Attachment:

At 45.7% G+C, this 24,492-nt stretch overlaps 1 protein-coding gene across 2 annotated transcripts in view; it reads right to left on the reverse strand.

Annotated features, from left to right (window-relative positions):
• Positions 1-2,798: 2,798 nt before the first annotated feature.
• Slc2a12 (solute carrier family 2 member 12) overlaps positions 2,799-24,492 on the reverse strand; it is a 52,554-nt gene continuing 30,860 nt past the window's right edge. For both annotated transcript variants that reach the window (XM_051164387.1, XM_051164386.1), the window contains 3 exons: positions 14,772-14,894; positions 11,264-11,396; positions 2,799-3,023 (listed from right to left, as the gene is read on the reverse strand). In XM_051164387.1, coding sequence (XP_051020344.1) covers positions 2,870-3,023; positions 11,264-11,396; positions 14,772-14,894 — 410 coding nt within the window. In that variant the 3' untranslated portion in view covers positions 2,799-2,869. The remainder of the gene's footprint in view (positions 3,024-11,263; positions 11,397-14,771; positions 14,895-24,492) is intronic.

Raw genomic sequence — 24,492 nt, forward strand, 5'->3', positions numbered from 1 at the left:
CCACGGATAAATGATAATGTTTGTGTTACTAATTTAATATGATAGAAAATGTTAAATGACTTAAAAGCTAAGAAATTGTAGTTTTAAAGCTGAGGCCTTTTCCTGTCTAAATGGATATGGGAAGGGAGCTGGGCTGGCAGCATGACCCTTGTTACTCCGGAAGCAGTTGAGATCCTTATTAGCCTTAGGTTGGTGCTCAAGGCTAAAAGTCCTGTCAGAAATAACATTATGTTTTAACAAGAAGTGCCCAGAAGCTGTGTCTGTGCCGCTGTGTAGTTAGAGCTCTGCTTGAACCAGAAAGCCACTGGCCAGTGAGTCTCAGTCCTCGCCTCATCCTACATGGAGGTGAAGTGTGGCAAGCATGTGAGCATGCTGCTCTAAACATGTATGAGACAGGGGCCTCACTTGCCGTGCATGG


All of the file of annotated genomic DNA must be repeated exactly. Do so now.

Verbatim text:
At 45.7% G+C, this 24,492-nt stretch overlaps 1 protein-coding gene across 2 annotated transcripts in view; it reads right to left on the reverse strand.

Annotated features, from left to right (window-relative positions):
• Positions 1-2,798: 2,798 nt before the first annotated feature.
• Slc2a12 (solute carrier family 2 member 12) overlaps positions 2,799-24,492 on the reverse strand; it is a 52,554-nt gene continuing 30,860 nt past the window's right edge. For both annotated transcript variants that reach the window (XM_051164387.1, XM_051164386.1), the window contains 3 exons: positions 14,772-14,894; positions 11,264-11,396; positions 2,799-3,023 (listed from right to left, as the gene is read on the reverse strand). In XM_051164387.1, coding sequence (XP_051020344.1) covers positions 2,870-3,023; positions 11,264-11,396; positions 14,772-14,894 — 410 coding nt within the window. In that variant the 3' untranslated portion in view covers positions 2,799-2,869. The remainder of the gene's footprint in view (positions 3,024-11,263; positions 11,397-14,771; positions 14,895-24,492) is intronic.

Raw genomic sequence — 24,492 nt, forward strand, 5'->3', positions numbered from 1 at the left:
CCACGGATAAATGATAATGTTTGTGTTACTAATTTAATATGATAGAAAATGTTAAATGACTTAAAAGCTAAGAAATTGTAGTTTTAAAGCTGAGGCCTTTTCCTGTCTAAATGGATATGGGAAGGGAGCTGGGCTGGCAGCATGACCCTTGTTACTCCGGAAGCAGTTGAGATCCTTATTAGCCTTAGGTTGGTGCTCAAGGCTAAAAGTCCTGTCAGAAATAACATTATGTTTTAACAAGAAGTGCCCAGAAGCTGTGTCTGTGCCGCTGTGTAGTTAGAGCTCTGCTTGAACCAGAAAGCCACTGGCCAGTGAGTCTCAGTCCTCGCCTCATCCTACATGGAGGTGAAGTGTGGCAAGCATGTGAGCATGCTGCTCTAAACATGTATGAGACAGGGGCCTCACTTGCCGTGCATGG